A point in time: repairs, recycling and other solutions to fast fashion waste problems


Sarah Janzen watches customers in her store as they sort through tables and racks of pants, shirts and sweaters for less than three dollars a pound.

« We started a year ago in a 2,000 square foot warehouse with 40 volunteers, » says Janzen, owner of Blenderz Garment Recyclers. « The demand was so high that we doubled down. »

Its new location, at 5609 Gateway Blvd. in south Edmonton, covers more than 5,000 square feet and has 60 to 70 volunteers each month sorting and processing clothing donations from the public.

Edmonton shoppers are looking for bargains at Blenderz Garment Recyclers in South Edmonton. (Adrienne Lamb/CBC)

Good items are resold to stay in the local economy, says Janzen. The not so good – like stained t-shirts and plain socks – find new life in the form of woven rugs or other upcycled items sold in the shop.

« The bad clothes go through a disinfection and dismantling process, and we put them in one of our different products, » says Janzen.

She accepts donations as an eco-fee for dealing with things like used linens and towels.

Blenderz Clothing Recyclers

Take a tour with owner Sarah Janzen and learn more about what’s going on at the new Edmonton location.

You can catch more on the Apparel & Textiles edition of Our Edmonton Monday at 11 a.m. on CBC TV and CBC Gem or anytime here.

The shop also sells bulk textiles and clothing that can be upcycled or upcycled by cottage industries.

“We save the resources for people to make things here and take care of our waste here,” Janzen says. « So we’re not creating carbon emissions by exporting and ending up in a landfill in another country. »

Janzen says the system produces just over two kilograms of waste each week out of more than 1,300 kilograms of incoming items.

Customer Elida Knight shows off some of her finds at Blenderz Garment Recyclers in Edmonton. (Adrienne Lamb/CBC)

A growing aspect of the Blenderz business is the classes held on the last Thursday of each month, offering lessons in skills such as learning to sew and repair or creating homemade holiday gifts.

« It’s amazing to overcome that fear of fixing something yourself. There’s a sense of self-worth and empowerment, » Janzen says of projects as small as sewing on a button.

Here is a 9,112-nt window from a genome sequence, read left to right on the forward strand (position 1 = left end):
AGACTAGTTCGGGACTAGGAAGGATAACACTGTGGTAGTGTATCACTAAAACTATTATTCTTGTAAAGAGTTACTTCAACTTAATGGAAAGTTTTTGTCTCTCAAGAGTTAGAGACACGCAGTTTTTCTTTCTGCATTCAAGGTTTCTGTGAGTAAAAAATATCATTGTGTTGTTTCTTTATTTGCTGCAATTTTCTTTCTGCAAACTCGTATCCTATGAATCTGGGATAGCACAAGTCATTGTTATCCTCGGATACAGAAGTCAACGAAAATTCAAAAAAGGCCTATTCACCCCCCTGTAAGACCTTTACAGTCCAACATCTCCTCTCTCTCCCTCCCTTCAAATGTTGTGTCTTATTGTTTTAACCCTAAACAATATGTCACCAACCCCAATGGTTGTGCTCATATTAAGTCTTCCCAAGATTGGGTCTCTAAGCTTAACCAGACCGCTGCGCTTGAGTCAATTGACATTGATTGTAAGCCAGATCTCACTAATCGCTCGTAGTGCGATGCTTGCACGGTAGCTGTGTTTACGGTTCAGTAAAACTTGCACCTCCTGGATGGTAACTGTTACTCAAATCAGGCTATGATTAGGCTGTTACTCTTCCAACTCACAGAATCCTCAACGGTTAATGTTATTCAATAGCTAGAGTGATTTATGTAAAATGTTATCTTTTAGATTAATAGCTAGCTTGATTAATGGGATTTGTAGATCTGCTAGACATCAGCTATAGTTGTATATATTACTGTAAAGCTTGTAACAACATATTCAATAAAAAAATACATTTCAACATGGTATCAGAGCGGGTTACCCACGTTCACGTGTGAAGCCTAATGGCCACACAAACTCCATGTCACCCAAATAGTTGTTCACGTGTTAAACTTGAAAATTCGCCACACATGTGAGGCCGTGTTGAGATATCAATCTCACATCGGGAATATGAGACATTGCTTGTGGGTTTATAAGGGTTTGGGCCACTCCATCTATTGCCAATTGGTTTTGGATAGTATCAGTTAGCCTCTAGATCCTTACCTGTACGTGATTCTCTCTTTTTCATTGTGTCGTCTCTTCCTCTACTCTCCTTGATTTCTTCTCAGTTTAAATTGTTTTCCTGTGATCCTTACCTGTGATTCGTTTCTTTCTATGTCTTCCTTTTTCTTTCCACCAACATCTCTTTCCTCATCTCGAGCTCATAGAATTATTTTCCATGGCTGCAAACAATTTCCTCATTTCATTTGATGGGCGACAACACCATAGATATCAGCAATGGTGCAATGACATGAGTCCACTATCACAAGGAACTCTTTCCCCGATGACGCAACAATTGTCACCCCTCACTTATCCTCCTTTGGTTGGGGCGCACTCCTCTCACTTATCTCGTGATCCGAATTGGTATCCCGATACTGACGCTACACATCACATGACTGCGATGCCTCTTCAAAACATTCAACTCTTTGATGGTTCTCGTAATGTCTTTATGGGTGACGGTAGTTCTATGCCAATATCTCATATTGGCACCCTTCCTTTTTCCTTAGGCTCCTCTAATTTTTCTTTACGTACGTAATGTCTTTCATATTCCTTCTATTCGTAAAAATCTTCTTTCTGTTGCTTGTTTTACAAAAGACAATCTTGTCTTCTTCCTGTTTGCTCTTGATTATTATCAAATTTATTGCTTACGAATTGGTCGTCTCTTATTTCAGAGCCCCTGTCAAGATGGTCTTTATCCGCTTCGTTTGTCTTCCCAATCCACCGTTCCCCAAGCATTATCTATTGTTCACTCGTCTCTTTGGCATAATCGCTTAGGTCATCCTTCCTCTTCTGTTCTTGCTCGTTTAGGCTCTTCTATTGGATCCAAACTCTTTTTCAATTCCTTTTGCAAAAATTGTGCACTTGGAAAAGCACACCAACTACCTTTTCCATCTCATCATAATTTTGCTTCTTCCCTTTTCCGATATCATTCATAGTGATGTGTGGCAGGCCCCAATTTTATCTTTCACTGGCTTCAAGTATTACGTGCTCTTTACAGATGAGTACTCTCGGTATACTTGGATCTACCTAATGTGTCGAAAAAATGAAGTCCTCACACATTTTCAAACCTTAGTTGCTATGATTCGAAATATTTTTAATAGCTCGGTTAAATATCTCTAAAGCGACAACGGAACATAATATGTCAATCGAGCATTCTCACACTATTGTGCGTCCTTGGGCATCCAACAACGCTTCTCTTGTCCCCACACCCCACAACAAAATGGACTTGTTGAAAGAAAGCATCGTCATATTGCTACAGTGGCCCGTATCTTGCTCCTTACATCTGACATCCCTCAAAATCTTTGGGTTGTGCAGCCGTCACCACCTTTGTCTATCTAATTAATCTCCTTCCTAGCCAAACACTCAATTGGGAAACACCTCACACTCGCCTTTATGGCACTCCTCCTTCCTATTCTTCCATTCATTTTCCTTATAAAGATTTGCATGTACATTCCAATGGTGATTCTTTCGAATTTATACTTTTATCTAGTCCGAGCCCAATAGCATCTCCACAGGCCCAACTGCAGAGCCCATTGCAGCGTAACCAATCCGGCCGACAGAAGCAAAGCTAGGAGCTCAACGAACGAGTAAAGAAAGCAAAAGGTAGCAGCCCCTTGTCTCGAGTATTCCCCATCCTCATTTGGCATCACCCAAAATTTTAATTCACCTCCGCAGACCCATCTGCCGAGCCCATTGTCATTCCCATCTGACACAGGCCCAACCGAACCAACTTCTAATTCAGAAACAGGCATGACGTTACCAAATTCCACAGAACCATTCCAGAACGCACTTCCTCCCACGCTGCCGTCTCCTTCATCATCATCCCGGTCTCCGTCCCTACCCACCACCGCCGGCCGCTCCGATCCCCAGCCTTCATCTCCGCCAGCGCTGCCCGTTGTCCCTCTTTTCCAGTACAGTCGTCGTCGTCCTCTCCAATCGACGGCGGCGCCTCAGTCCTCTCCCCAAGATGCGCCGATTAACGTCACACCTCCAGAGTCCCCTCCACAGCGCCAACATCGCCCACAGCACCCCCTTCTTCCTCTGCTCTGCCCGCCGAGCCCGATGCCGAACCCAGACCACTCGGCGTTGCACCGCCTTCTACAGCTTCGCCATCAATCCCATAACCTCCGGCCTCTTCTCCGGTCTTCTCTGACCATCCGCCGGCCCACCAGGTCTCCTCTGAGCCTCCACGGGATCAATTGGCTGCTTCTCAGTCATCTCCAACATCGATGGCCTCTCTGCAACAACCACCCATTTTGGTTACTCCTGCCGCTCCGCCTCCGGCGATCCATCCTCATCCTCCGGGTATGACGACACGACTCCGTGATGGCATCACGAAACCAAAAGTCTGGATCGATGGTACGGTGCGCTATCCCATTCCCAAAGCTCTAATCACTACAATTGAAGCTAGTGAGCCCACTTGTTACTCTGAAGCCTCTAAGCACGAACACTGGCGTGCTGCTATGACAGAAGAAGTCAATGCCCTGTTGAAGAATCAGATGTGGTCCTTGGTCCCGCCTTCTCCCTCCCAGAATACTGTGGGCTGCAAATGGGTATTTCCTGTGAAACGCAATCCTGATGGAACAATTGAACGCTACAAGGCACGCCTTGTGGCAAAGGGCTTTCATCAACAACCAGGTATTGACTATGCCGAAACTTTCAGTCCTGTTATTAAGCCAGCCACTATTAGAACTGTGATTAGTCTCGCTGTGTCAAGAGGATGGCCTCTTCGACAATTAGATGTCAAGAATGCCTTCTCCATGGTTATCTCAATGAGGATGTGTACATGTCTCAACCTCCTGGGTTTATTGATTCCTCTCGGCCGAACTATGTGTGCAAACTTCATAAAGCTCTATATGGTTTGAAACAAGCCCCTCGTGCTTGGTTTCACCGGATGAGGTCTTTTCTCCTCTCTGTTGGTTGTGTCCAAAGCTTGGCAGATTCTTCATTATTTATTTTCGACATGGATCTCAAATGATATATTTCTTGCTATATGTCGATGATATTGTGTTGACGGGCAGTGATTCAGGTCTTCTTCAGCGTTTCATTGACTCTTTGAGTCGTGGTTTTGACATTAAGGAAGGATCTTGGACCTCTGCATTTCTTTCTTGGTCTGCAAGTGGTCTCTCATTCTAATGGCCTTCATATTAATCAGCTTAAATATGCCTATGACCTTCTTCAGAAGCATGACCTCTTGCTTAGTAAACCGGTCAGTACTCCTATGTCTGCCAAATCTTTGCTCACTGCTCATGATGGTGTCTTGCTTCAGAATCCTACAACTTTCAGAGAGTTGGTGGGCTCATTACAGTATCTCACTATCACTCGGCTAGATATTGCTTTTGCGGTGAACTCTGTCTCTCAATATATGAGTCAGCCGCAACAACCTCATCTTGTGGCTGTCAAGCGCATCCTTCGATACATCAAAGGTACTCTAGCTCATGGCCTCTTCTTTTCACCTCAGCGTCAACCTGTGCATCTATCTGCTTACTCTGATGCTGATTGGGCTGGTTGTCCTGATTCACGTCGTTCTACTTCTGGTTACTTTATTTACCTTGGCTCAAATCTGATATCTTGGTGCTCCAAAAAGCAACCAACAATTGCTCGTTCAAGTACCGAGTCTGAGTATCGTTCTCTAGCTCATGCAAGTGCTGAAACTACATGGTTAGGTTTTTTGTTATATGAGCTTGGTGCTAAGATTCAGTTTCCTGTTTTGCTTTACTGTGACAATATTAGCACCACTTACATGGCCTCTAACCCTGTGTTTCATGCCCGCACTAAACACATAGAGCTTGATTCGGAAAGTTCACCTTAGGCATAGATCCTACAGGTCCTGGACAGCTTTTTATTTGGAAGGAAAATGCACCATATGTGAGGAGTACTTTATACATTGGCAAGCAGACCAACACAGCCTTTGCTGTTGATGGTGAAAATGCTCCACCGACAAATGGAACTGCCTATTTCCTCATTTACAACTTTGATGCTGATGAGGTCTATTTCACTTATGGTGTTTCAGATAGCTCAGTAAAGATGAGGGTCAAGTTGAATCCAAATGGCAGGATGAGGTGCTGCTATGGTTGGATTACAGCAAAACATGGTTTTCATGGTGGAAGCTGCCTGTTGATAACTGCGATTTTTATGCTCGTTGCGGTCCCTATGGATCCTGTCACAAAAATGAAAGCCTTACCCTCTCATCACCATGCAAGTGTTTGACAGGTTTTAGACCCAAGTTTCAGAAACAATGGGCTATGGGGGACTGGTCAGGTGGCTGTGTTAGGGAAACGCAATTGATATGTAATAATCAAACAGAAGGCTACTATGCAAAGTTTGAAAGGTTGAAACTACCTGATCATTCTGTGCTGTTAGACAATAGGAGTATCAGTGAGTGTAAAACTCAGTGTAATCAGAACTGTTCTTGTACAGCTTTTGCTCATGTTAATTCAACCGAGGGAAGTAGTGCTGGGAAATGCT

That kind of pride is something Rachel McQueen has seen firsthand.

Last month, McQueen, an associate professor in the Department of Human Ecology at the University of Alberta, joined her colleagues to launch a Clothing Repair Café.

Trained volunteers help people mend tears, add patches or replace zippers or buttons in an effort to help them learn how to give longer life to the clothes they love.

« It was so much fun. It was a great vibe, » McQueen said. She opened registration for the next free public event, which will be held on November 19 from 1 to 4 p.m.

Rachel McQueen, associate professor in the Department of Human Ecology at the University of Alberta, hosts a monthly Clothing Repair Café on campus. (Adrienne Lamb/CBC)

The average Canadian throws away approximately 31 kilograms of textiles per year, equivalent to the weight of approximately 70 soccer balls. McQueen says taking care of your clothes makes people less likely to get rid of them.

A recent textile audit conducted in Ontario estimated that approximately two-thirds of textiles found in residential waste could have been reused with a small amount of mending.

Repair, says McQueen, is as important as the other three Rs: reduce, reuse and recycle.

Other tips include the ability to resell — or swap clothes — for unwanted items and rent clothes for special occasions like weddings and graduations.

At the University of Alberta’s clothing repair cafes, trained volunteers help people mend tears, add patches or replace zippers and buttons. (Adrienne Lamb/CBC)



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